Some of my favorite guitar playing
Sean here from Zuffalo. I’d like to share some of my favourite guitar solos, although calling a lot of these examples lead guitar might be more accurate. These are formative moments that made me want to keep playing. There have been times when I have been completely uninspired by the idea of being a lead guitarist, and years have gone by where I have barely touched the instrument. But here are a few examples of guitarists reminding me why I first became interested when I was a teenager watching Led Zeppelin DVD’s in my parent’s basement. These are just my silly opinions, and they’re written in no particular order. There is no such thing as the best solo, or the best musician, because everything is happening all the time. This list represents guitar playing that I continually come back to whenever I lose the plot.
Neil Young’s solo on “Cinnamon Girl”
If I ever feel clueless as a guitar player, I always come back to Neil. In particular, I come back to this song. At 2:06 in the song, Neil rips what is essentially a one note solo, then takes a little break and does it again as the chords swing around the horn once more. Immediately after Neil tears into that great guttural riff at the end that really put drop D tuning on the map for me. The electric guitar can be delightfully dumb sometimes, and slamming out that drop D chord with a loud tube amp always feels good, and I’m pretty sure Neil knows it. He is probably the most inspiring lead guitarist for me as a player over the years. I love the intensity and the lack of technical precision, which always just seems more fun than precise execution. For me, rock music is for fun, and I have fun every time I hear Neil use that battered black Les Paul to tear into a solo. He doesn’t even need two notes to hold my attention.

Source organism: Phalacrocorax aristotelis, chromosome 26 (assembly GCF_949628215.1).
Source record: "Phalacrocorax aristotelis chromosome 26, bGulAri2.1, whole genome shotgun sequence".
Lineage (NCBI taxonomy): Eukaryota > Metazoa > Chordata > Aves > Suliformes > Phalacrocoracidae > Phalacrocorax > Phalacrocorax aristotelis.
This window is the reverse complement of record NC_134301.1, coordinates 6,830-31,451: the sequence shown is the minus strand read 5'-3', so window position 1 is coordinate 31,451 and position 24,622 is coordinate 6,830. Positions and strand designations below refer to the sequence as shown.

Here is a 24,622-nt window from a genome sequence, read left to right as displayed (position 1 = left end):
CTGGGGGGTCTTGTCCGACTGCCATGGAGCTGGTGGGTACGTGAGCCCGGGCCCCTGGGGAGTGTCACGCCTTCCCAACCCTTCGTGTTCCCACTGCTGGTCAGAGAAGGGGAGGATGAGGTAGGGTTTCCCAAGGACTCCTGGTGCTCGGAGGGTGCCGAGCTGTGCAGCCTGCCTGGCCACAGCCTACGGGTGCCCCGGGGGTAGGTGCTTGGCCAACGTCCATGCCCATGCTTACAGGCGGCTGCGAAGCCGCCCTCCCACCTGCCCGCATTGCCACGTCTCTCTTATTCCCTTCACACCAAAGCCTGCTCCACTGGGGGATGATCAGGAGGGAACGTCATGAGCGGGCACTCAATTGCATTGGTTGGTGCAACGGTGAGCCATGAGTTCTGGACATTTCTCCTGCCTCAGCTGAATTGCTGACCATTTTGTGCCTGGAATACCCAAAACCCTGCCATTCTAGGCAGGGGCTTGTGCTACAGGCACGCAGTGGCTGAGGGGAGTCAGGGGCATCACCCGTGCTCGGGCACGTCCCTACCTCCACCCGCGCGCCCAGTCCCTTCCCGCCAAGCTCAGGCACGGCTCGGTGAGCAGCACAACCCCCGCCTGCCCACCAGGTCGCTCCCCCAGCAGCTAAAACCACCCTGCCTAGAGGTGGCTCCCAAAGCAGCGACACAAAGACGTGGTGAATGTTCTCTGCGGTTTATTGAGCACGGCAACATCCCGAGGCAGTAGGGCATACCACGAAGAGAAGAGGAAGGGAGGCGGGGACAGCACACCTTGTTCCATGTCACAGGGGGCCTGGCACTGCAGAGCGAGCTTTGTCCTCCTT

For ten years I played lead guitar in a garage soul band called The Wedding Band on the West Coast, and we sometimes played “Louie Louie” once in every set (we always played three sets). A good friend of mine was usually in the audience, and I would rip a one note solo inspired by Cinnamon Girl which never failed to make him laugh uproariously. For me there is no better reaction to something I play than laughter. Whenever I am truly enjoying a band, my reaction is to laugh. In the past some people have thought I was laughing at the band, but that is almost never the case (although I have laughed at a band that took itself so seriously that it became a Spinal Tap-esque parody of itself). I love how music is the result of hundred (or thousands) of tiny little decisions, and my laughter is due to the sheer delight I feel that the band, in that moment, made that musical decision. And I am continually delighted that Neil Young just stuck with that one note on the “Cinnamon Girl” solo.
D’Angelo and the Vanguard: All the guitars on “Sugah Daddy”
Sometimes I think that the electric guitar shines most when it is doing this kind of funky stuff. By that I mean that although the electric guitar is capable of many sounds, I often find myself thinking that my personal favourite use of the instrument is in the way it is played on this song. The sharp attack of a clean tone is perfect to cut through a mix, and nowhere is this more irresistible for me than the guitar breakdowns of this song. The guitars here simultaneously grab my ear without inappropriately commanding my attention. It’s laid back and when that first guitar break emerges at 1:36 it is impossible for me to be still. One of the funniest things about this fantastic guitar playing is I’m still not sure who’s doing it. The info online lists D’Angelo, Spanky Alford, Mark Hammond and Isaiah Sharkey all contributing guitar to the album. Whoever it is, I tip my hat. As far as I’m concerned, that’s how it’s done.
Nels Cline – solo on “Either Way”
Wilco has long been a source of inspiration for me. I’m a fan of nearly all of their different iterations, and am continually impressed by how the current six member line-up fits together, listens to each other, and creates a sound that always serves the song. On the first song of the 2007 album Sky Blue Sky, which was the first of many Wilco records to feature Nels Cline, there is a short solo that I always go back to. At 1:46 in the song, Cline’s lead lines climb up from out of the string section. There’s something about the mixture of melody and dissonance that I have loved since the first time I heard it. Cline is able to play beautiful lead lines that float overtop of the band, but he’s equally at home creating destructive noise. As a guitarist, I am always seeking a balance between these two extremes, and for me few people toe the line between gorgeous lines and elbows-on-the-piano chaos than Nels Cline.